Alison Schwartz
September 13, 2012 08:30 PM

There’s a lot to love about Obie the dachshund – literally.

Weighing in at 77 lbs. at his heaviest, the 5-year-old dog is on a mission to lose about 40 to 50 pounds (without losing what his foster parent describes as a “sweet and loving” personality, of course).

When Portland, Ore., resident Nora Vanatta took Obie home on Aug. 18, “I had no idea what to expect,” she writes on a Facebook page dedicated to his The Biggest Loser-style weight-loss journey. In her mind, she says, she didn’t think he would actually tip the scale at more than double the weight of a standard dachshund (16 to 32 pounds, according to the American Kennel Club).

Vanatta heard about Obie, after all, in the form of a plea for help: His elderly owners “just couldn’t say ‘no’ to those big brown eyes,” she says, and would overfeed him as a form of affection. A relative of the family stepped in, and Vanatta read about him on the Oregon Dachshund Rescue’s Facebook page.

“Through many tears, the owners relinquished him,” she writes on Facebook. “It is very frustrating and sad, but we are thrilled to be able to help him and [are] now moving on with his new life.”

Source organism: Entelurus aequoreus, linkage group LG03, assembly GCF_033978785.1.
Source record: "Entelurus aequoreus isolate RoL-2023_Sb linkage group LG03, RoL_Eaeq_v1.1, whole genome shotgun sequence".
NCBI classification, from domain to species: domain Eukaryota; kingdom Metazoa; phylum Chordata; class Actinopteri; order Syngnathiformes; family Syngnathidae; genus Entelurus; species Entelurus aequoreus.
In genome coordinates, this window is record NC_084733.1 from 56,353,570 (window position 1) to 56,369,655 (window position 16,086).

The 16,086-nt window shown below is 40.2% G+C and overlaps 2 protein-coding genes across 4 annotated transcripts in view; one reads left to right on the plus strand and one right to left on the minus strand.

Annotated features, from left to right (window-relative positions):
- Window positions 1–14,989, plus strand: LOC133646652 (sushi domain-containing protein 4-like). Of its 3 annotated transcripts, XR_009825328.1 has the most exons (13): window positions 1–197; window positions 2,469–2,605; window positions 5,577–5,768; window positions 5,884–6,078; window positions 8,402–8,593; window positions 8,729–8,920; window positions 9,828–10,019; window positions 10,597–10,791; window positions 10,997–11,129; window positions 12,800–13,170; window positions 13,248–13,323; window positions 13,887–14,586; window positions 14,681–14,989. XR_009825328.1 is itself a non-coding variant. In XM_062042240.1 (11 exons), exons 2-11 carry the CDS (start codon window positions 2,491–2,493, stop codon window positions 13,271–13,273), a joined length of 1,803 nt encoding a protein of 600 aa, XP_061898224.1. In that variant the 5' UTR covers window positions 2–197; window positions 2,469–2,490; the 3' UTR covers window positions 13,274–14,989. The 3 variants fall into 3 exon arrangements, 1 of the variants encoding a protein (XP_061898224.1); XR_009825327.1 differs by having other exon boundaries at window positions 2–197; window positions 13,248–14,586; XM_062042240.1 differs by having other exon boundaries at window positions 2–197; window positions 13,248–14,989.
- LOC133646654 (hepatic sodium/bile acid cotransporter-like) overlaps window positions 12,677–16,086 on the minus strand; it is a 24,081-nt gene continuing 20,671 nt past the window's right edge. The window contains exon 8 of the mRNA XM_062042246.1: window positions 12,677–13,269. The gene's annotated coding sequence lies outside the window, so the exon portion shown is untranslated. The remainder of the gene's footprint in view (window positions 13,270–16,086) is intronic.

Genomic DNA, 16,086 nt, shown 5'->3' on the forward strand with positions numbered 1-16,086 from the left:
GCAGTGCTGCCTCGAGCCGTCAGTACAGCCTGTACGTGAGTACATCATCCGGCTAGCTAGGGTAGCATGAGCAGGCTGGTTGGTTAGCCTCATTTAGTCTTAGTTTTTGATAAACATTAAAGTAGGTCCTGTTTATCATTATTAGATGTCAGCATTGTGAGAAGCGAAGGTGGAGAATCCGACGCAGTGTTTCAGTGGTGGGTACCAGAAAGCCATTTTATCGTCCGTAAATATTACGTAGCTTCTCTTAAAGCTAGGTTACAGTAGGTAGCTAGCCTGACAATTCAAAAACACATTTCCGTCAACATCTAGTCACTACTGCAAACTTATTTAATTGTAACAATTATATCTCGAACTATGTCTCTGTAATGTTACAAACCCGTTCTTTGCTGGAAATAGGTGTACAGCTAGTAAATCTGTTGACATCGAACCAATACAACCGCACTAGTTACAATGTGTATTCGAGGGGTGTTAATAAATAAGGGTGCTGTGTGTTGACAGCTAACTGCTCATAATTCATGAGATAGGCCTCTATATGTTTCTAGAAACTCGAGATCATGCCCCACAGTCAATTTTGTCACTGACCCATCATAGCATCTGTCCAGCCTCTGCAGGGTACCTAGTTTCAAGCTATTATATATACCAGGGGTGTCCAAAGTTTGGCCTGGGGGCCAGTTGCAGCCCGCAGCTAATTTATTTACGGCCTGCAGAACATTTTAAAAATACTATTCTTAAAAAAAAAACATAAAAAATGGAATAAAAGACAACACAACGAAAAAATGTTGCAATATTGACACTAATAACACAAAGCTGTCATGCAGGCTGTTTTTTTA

An Inspiration

Soon, Vanatta – a certified nurse assistant and emergency medical technician who has a degree in animal science and worked as a vet tech for eight years – plans on using swim therapy and treadmill exercises to help Obie get back into shape. First, though, he has to shed a few pounds so he can handle the physical activity.

She’s also teaming up with a Purina representative to feed Obie a low-fat, high-protein diet that’s also rich in isoflavones, a natural bioactive compound that reduces oxidative stress in overweight canines, according to the Oregonian. He’s lost about two pounds a week since switching up his meal-time habits.

When Obie gets down to his goal weight – a challenge that mirrors the driving force behind the NBC weight-loss competition – he might need to have excess skin surgically removed, she says. Vanatta has already taken him to a vet, who revealed normal results for Obie’s blood work.

And as Obie begins his new routine, he’ll have a few furry workout buddies: Vanatta’s other dogs, a black Labrador and another dachshund. Vanatta estimates it will take about a year for Obie (who made his Today show debut Wednesday) to get healthy, and until then, she wants those who hear his story to see the bigger message.

“My hope is that he can be an inspiration to any person or animal trying to lose weight,” she writes. “It is so important to introduce pups and kids to a healthy lifestyle and food choices as early as possible. Prevention is key.”

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